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LECTURES ON RHETORIC,
COLLINS & CO., 117 MAIDEN-LANE.
W. E. Dean, Printer.
HARVARD COLLEGE LIBRARY
GRADUATE SCHOOL OF EDUCATION
SOUTHERN DISTRICT OF NEW-YORK, 38.
E IT REMEMBERED, That on the 3rd day of December, A. D. 1829, in the fifty fourth year of the independence of the United States of America, J. & J. HARPER, of the said district, have deposited in this office the title of a book, the right wherect they claim as Proprietors, in the words following, to wit:
"Dr. Blair's Lectures on Rhetoric, abridged. With Questions."
In conformity to the Act of the Congress of the United States, entitled "An Act for the encouragement of Learning, by securing the copies of maps, charts, and books, to the authors and proprietors of such copies, during the times therein mentioned." And also to an Act, entitled "An Act, supplementary to an Act, entitled an Act for the encourage. ment of Learning, by securing the copies of maps, charts, and books, to the authors and proprietors of such copies, during the times therein mentioned, and extending the benefits thereof to the arts of designing, engraving, and etching historical and other prints."
FREDERICK I. BETTS, Clerk of the Southern District of New-York.
THE want of a system of Rhetoric upon a concise plan, and at an easy price, will, it is presumed, render this little volume acceptable to the public. To collect knowledge, which is scattered over a wide extent, into a small compass, if it has not the merit of originality, has at least the advantage of being useful. Many, who are terrified at the idea of travelling over a ponderous volume in search of information, will yet set out on a short journey in pursuit of science with alacrity and profit. Those, for whom the following essays are principally intended, will derive peculiar benefit from the brevity with which they are conveyed. To youth, who are engaged in the rudiments of learning; whose time and attention must be occupied by a variety of subjects; every branch of science should be rendered as concise as possible. Hence the attention is not fatigued, nor the memory overloaded.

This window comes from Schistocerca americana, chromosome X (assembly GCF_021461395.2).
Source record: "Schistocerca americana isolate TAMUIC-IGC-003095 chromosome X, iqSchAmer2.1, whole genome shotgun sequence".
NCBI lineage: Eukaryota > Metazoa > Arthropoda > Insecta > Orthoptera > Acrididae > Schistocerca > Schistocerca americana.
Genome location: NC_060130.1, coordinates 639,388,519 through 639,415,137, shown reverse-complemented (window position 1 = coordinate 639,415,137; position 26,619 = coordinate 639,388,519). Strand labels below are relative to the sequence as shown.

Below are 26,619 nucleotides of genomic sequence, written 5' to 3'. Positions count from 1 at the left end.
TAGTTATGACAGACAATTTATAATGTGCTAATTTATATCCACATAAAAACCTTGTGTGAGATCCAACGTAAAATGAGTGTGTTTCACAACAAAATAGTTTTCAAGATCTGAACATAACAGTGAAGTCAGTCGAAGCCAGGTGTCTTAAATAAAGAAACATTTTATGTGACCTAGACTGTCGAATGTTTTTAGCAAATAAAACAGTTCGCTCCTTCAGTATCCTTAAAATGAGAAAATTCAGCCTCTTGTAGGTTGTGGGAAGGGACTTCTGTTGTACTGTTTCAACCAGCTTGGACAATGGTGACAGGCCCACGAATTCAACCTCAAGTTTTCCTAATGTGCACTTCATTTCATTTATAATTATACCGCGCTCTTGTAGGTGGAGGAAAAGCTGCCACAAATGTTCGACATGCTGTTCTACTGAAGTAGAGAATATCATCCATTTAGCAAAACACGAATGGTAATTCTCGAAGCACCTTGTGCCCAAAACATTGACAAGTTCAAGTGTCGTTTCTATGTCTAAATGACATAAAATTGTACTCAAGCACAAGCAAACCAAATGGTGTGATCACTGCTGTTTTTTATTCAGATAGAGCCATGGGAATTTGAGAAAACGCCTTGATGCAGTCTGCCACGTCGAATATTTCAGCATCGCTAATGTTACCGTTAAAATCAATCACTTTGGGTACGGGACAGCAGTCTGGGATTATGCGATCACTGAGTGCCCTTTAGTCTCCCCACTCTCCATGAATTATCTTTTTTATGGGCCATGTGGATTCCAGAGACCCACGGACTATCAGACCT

That the knowledge of Rhetoric forms a very material part of the education of a polite scholar must be universally allowed. Any attempt, therefore, however imperfect, to make so useful an art more generally known, has claim to that praise which is the reward of good intention. With this the editor will be sufficiently satisfied; since being serviceable to others is the most agreeable method of becoming contented with ourselves.
The arrangement of the questions, as in this edition, is evidently more convenient, than the plan of placing them at the close of the lecture, the end of the book, or in a separate pamphlet.